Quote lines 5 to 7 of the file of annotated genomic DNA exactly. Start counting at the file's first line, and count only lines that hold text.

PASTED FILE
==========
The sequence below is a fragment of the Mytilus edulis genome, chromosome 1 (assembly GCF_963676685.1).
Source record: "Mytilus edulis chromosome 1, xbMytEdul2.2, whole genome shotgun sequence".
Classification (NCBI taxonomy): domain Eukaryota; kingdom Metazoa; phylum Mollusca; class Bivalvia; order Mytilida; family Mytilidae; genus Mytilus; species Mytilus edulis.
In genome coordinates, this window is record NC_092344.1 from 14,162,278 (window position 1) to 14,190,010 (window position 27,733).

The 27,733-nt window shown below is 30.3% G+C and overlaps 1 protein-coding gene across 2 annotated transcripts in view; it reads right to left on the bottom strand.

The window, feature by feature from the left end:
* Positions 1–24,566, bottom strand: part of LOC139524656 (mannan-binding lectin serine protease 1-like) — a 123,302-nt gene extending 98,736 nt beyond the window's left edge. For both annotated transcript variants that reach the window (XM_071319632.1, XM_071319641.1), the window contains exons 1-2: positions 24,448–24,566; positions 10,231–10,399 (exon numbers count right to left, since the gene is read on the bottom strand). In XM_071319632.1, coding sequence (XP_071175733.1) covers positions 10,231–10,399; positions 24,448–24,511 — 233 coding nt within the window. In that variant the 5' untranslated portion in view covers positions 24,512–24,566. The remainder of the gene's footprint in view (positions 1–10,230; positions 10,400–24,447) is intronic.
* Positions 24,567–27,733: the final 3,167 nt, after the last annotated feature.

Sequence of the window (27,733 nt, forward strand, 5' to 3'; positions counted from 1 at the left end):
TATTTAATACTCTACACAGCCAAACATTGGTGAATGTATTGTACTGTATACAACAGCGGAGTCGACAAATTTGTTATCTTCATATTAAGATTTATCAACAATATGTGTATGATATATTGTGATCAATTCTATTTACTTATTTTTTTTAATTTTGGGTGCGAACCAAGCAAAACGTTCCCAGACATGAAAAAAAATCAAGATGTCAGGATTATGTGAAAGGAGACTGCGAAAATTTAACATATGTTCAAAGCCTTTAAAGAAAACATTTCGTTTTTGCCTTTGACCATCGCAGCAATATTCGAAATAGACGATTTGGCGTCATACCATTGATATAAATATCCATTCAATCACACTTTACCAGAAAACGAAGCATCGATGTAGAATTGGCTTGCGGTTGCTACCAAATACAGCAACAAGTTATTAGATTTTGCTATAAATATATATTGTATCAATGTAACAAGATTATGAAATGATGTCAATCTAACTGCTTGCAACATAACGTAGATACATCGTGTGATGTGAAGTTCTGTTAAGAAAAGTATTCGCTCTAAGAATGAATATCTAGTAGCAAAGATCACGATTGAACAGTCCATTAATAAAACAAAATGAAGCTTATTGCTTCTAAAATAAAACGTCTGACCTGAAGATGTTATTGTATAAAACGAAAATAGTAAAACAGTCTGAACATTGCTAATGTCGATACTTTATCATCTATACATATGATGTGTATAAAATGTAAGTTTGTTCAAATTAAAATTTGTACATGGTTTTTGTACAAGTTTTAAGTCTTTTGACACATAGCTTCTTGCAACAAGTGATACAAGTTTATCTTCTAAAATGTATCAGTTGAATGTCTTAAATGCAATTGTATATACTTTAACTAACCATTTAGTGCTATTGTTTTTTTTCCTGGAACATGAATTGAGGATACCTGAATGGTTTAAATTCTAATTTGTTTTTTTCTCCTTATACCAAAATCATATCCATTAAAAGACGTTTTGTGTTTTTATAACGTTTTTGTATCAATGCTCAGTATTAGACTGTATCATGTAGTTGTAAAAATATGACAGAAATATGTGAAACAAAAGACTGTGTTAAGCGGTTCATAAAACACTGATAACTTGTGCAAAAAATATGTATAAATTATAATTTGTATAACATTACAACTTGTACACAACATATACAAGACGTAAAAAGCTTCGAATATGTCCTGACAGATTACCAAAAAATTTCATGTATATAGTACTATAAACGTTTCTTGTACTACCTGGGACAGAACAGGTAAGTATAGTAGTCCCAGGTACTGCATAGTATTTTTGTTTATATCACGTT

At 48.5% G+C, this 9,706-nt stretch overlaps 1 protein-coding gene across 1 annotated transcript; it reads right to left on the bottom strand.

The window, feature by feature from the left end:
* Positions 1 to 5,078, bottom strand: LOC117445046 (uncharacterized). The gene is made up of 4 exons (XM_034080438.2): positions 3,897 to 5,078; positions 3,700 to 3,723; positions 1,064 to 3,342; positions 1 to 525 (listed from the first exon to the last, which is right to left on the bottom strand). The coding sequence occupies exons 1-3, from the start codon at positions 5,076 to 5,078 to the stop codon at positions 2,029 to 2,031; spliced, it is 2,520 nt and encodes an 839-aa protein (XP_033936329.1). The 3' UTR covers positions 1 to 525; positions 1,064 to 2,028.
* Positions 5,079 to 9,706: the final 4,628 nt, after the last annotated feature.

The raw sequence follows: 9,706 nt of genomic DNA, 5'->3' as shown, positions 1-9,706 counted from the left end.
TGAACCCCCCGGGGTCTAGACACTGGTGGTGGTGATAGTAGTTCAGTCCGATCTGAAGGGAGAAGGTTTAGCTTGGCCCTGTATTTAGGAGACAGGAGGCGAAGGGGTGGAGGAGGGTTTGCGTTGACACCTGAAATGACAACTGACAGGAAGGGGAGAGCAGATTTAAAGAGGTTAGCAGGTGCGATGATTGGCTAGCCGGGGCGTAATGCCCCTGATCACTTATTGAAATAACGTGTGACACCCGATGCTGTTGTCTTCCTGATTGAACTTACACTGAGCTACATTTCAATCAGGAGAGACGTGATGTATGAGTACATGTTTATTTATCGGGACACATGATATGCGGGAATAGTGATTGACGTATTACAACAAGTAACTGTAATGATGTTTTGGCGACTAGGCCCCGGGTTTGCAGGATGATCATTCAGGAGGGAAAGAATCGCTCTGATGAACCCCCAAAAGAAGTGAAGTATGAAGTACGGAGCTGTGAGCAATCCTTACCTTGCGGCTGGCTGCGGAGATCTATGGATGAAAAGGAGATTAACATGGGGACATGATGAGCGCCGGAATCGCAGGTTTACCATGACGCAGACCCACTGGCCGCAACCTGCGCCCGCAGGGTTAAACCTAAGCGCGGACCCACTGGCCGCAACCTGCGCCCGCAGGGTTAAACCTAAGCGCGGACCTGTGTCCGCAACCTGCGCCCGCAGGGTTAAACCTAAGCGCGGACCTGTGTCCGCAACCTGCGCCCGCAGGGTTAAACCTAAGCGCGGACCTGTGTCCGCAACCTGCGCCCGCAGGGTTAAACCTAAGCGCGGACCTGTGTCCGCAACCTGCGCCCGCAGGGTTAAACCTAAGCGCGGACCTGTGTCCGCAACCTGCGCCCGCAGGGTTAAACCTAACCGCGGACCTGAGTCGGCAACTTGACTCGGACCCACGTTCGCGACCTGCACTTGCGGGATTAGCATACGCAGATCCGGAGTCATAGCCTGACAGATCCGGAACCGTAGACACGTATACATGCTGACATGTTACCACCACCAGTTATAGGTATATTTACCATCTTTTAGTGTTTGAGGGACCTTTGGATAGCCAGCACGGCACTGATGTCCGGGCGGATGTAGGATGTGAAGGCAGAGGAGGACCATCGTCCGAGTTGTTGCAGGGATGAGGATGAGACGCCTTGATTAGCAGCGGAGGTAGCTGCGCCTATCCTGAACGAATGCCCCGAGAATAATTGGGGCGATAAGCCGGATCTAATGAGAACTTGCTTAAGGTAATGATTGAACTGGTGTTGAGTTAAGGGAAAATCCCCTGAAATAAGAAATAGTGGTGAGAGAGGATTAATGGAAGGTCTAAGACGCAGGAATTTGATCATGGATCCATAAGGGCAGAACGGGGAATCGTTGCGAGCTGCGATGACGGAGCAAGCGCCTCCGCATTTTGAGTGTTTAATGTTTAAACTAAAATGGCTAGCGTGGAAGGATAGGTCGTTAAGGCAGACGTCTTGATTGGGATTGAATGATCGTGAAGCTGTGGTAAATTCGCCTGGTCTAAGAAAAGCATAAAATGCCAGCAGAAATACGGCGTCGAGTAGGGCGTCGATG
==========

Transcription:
The 27,733-nt window shown below is 30.3% G+C and overlaps 1 protein-coding gene across 2 annotated transcripts in view; it reads right to left on the bottom strand.

The window, feature by feature from the left end:
* Positions 1–24,566, bottom strand: part of LOC139524656 (mannan-binding lectin serine protease 1-like) — a 123,302-nt gene extending 98,736 nt beyond the window's left edge. For both annotated transcript variants that reach the window (XM_071319632.1, XM_071319641.1), the window contains exons 1-2: positions 24,448–24,566; positions 10,231–10,399 (exon numbers count right to left, since the gene is read on the bottom strand). In XM_071319632.1, coding sequence (XP_071175733.1) covers positions 10,231–10,399; positions 24,448–24,511 — 233 coding nt within the window. In that variant the 5' untranslated portion in view covers positions 24,512–24,566. The remainder of the gene's footprint in view (positions 1–10,230; positions 10,400–24,447) is intronic.